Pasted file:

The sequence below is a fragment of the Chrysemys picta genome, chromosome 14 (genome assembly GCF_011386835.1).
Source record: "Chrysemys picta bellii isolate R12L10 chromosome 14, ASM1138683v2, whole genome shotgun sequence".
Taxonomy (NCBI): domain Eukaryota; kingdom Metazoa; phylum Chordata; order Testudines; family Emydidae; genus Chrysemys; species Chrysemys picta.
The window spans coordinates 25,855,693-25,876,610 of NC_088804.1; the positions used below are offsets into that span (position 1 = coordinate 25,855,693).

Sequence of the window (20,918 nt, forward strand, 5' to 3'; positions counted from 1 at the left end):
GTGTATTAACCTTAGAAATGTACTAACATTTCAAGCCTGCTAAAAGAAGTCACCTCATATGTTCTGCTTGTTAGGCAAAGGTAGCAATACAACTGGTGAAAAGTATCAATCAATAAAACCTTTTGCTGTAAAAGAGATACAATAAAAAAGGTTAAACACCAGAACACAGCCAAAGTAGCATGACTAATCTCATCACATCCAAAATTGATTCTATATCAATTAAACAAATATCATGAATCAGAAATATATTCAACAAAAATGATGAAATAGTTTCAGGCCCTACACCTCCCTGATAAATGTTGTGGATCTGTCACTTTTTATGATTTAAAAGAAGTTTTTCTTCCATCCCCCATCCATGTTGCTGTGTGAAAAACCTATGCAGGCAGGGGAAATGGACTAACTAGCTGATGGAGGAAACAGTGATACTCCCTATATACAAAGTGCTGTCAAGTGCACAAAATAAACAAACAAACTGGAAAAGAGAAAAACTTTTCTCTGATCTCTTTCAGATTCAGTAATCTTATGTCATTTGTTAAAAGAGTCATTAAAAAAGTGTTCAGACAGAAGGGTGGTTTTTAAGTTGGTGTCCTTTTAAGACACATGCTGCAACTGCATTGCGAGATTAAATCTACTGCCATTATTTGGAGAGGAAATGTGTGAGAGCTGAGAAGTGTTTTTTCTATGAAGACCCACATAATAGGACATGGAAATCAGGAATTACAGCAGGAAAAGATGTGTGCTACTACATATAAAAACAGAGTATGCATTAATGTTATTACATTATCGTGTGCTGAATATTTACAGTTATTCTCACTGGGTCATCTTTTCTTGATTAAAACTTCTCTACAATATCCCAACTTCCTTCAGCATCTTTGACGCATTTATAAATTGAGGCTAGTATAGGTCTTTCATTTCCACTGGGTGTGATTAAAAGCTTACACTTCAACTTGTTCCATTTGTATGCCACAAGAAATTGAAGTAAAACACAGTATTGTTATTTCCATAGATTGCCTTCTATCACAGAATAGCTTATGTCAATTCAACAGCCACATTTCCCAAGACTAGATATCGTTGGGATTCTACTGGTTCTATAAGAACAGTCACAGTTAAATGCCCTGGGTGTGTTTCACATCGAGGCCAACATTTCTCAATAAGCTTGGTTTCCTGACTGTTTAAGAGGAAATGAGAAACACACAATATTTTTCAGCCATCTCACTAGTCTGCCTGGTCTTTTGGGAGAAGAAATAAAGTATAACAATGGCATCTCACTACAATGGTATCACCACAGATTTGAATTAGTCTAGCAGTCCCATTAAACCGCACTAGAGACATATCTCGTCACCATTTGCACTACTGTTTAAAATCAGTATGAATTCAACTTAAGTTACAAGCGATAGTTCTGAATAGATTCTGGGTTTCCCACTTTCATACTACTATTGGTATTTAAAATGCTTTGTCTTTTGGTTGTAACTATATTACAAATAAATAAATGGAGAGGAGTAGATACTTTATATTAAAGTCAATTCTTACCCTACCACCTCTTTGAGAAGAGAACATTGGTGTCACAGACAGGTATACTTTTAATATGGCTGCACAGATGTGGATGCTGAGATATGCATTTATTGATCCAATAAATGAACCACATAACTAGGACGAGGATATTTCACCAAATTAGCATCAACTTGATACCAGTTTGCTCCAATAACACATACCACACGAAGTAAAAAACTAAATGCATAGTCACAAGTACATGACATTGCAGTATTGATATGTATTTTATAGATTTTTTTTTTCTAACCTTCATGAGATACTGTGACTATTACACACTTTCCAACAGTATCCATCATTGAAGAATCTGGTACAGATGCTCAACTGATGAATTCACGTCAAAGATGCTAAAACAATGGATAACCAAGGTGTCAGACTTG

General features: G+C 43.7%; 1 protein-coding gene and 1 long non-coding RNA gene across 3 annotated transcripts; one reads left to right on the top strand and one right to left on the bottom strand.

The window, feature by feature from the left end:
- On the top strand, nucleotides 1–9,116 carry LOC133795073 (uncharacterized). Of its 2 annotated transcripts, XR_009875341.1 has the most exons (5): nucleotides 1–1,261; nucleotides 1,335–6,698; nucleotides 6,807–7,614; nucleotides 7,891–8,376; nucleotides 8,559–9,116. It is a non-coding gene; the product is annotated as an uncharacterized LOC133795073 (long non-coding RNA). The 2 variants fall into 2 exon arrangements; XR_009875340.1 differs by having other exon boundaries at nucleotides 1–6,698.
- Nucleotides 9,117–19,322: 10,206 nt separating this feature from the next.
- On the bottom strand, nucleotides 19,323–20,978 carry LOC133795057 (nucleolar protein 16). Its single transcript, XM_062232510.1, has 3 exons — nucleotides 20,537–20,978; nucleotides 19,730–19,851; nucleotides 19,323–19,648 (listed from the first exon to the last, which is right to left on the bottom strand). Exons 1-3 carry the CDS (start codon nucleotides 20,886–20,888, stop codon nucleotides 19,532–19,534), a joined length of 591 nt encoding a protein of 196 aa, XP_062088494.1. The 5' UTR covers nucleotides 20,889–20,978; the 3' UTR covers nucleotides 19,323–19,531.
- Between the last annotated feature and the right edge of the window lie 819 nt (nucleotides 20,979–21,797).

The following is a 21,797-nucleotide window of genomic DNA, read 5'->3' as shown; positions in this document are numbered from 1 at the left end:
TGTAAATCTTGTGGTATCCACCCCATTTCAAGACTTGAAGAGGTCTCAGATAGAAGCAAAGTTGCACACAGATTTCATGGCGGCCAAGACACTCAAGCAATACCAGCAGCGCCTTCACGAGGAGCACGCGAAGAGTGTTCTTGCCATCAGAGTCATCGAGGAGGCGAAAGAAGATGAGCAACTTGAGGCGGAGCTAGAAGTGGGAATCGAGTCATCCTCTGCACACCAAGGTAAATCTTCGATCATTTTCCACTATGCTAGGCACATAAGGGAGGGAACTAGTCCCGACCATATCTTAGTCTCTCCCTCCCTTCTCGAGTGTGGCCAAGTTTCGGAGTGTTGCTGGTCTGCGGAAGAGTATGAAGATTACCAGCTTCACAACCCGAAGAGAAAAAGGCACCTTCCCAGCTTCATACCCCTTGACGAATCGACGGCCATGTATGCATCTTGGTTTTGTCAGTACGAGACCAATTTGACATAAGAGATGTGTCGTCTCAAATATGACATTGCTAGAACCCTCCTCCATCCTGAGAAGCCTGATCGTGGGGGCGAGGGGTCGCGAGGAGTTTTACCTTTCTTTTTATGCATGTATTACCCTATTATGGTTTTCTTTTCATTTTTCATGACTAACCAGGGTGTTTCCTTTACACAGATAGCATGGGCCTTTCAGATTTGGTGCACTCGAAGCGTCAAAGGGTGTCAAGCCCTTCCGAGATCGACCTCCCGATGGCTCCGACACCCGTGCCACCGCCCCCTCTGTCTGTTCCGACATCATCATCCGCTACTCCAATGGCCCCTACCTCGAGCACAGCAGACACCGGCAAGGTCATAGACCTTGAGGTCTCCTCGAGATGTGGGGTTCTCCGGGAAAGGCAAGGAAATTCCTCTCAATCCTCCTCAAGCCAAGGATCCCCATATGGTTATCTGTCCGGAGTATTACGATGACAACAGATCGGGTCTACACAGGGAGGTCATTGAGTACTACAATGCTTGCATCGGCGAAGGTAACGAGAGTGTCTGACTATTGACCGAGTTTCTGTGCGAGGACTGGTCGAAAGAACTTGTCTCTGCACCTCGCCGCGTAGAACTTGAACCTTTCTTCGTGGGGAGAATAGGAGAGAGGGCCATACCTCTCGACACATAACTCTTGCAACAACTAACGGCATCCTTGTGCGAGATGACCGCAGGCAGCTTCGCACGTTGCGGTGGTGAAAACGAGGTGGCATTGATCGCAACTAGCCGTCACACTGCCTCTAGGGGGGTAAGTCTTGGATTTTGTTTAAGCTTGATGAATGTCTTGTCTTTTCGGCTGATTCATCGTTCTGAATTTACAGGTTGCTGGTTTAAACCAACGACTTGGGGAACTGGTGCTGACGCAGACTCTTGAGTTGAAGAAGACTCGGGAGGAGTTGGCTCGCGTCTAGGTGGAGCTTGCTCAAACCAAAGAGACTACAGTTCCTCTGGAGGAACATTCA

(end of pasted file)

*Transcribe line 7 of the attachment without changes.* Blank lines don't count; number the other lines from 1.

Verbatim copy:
General features: G+C 43.7%; 1 protein-coding gene and 1 long non-coding RNA gene across 3 annotated transcripts; one reads left to right on the top strand and one right to left on the bottom strand.